Stiller: Owen was the most important casting to me in the movie because I think he is one of the funniest people around–and the part was written for him. I don’t think [the movie] could have made if he couldn’t do it. He’s a friend of mine and we’ve worked together a number of times. We love working together. I think he is such an important part of the movie because making a movie like this where it’s based on a short film–a sketch originally–you figure out ways to make it work in a longer format and you have to introduce new elements. I think the best thing about his character is that he’s real and goofy. The relationship with Derek and Hansel is really important and a real thing. He is just a uniquely funny guy. There’s no other person like Owen.

Outside of the orgies, did you loose any other bits you were particularly attached to? Is it truly unprecedented that no one else went to the MPAA?

Stiller: No, I don’t think that’s true. I know that other people have gone. I know actors and producers… Basically, the MPAA allow you one person from the movie to come and represent you. I’m not an expert on this but from what I understand, it doesn’t happen quite often. We cut a few pieces from the orgy. There was the bobbing erection thing that had to be incrementally cut down and a couple of minor drug references. It was all stuff I didn’t have a problem with to make it PG-13.

Are you happy with comedy now? Are you going to stay there or are you going to keep moving to stretch, as you told us one time?

Stiller: Did I say that–to stretch? [Laughs] I like doing comedies and right now, for the last couple of years for some reason, that’s what I’ve been concentrating on because I’ve had those opportunities. I don’t have a burning desire to go off and be taken seriously as an actor. I enjoy working in all different kinds of movies. I don’t have a master plan in that way. I just want to do what I enjoy doing and hopefully not doing the same thing over and over again.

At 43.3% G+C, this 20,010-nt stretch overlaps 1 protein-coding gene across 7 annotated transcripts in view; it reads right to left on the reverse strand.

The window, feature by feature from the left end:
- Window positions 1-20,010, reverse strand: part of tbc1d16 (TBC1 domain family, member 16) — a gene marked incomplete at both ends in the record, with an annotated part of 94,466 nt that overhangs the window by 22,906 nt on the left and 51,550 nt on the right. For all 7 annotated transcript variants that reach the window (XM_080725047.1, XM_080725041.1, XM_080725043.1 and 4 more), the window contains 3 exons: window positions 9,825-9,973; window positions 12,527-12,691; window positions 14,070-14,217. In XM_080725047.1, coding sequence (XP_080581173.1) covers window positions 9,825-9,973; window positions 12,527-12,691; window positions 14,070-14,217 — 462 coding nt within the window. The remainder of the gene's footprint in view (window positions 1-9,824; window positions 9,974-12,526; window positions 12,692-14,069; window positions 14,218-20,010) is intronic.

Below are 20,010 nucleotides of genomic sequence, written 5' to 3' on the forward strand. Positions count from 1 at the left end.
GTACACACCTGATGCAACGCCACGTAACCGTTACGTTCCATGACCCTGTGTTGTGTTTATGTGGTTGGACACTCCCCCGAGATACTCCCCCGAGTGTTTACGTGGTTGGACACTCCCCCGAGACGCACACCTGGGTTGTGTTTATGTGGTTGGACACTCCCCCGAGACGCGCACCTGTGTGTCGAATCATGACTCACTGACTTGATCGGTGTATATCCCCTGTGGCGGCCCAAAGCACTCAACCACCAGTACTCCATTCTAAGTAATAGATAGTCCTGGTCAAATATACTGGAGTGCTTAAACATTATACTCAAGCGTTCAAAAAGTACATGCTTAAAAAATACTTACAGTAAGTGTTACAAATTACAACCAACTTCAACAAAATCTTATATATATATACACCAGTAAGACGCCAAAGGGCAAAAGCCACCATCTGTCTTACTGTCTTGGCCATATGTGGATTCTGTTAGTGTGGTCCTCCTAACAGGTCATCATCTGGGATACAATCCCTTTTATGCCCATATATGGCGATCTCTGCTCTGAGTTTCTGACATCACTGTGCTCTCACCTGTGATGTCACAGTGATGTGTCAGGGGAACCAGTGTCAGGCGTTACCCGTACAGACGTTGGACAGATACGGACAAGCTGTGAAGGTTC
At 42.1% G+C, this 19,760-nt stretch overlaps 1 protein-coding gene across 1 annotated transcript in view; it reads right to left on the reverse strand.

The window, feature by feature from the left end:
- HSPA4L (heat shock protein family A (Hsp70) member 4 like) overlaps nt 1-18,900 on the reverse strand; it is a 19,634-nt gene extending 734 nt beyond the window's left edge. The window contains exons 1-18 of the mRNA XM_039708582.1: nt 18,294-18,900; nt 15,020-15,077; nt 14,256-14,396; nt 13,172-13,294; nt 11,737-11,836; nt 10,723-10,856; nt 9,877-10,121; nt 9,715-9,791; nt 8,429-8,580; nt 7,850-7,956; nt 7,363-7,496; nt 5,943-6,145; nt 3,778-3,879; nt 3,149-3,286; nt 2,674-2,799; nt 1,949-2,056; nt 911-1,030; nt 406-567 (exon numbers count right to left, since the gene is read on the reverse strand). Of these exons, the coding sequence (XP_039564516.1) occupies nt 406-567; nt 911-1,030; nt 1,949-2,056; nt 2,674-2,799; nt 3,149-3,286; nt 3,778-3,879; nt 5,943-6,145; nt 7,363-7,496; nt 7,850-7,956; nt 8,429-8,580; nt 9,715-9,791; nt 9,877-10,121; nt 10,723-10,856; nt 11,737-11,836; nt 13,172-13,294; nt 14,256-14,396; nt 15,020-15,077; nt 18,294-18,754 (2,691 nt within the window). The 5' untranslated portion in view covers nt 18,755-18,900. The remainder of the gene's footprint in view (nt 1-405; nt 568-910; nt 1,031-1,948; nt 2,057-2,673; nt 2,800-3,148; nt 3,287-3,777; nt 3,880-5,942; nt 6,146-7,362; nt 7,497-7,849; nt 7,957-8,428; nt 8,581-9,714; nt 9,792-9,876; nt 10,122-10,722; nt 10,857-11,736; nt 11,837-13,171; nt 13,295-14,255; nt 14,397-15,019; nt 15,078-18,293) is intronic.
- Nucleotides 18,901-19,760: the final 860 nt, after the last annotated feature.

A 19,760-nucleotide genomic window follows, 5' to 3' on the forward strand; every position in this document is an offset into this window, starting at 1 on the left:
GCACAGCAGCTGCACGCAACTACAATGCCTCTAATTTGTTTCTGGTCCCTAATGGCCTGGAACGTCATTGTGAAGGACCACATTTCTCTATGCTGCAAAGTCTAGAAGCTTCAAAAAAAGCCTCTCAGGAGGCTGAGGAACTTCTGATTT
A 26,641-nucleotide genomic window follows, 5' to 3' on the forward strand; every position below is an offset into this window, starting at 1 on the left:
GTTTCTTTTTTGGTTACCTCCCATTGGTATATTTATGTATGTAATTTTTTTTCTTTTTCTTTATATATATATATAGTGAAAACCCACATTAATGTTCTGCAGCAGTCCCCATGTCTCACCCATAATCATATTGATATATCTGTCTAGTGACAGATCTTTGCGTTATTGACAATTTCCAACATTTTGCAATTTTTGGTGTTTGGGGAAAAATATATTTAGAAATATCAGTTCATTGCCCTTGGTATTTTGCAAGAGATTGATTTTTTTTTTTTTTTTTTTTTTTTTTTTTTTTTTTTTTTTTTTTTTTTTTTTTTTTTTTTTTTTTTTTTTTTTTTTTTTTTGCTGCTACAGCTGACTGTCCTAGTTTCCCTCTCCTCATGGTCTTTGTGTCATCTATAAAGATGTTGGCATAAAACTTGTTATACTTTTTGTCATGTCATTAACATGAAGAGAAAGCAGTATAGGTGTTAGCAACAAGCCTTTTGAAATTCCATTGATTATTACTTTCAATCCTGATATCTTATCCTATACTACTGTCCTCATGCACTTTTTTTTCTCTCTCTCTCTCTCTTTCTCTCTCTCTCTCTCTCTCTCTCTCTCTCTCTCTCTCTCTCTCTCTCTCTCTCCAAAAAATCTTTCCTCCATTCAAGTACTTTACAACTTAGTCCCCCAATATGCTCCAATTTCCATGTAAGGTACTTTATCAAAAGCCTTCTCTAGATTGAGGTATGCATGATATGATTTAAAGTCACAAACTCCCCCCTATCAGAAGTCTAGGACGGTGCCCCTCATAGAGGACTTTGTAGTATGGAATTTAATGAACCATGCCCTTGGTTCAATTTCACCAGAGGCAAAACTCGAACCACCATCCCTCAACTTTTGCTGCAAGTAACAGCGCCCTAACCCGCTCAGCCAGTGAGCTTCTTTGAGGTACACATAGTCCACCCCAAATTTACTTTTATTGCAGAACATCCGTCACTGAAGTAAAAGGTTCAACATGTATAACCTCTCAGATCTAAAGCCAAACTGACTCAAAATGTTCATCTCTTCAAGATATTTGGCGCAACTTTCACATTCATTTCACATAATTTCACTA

People are expecting you to do comedy now, it seems.

Stiller: You have to understand what the expectation is when you come out with a film. Hopefully it gets presented to the public in the right way so that people aren’t getting something they don’t expect. So if I did something that was serious, it’s not getting sold as a comedy.

Does Malaysia know about this movie?

Stiller: I don’t know. I would assume they’ll find out about it. I’m not an expert on the Malaysian sense of humor but it represents the Prime Minister as a heroic figure. I would think that was a good thing. The bad guys are the fashion designers, all right! Let’s face it, the plot is kind of secondary in this movie. [Laughs]

How did you come up with all the different looks for the movie?

Stiller:By spending hours and hours in front of the mirror then realizing we only had one look! There’s no way to explain that–the joke was that he only had one look.

Are there any New York skyline scenes?

Stiller: Since last week, no. There was a shot of the World Trade Center that I felt was kind of drawing that I cut out. I’m very proud of the movie being in New York. I love New York and we’re putting a movie out at this time when the country is dealing with this. It’s an escapist comedy and I didn’t want to put a shot in there that would pull people out of it.

What was your reaction [to the terrorist attacks]?

Stiller: Like everybody else; I was sad, depressed and incredibly moved by our fellow countrymen and what they’ve done. It’s really not a fun time to have to go out and do interviews. I don’t really feel like it, honestly. But it was important for me to let the movie come out because it’s a comedy and I wanted to give people a chance to come out and see something funny, and have a distraction if they felt like it. It’s not the time you want to be talking about yourself or your career because it feels kind of silly.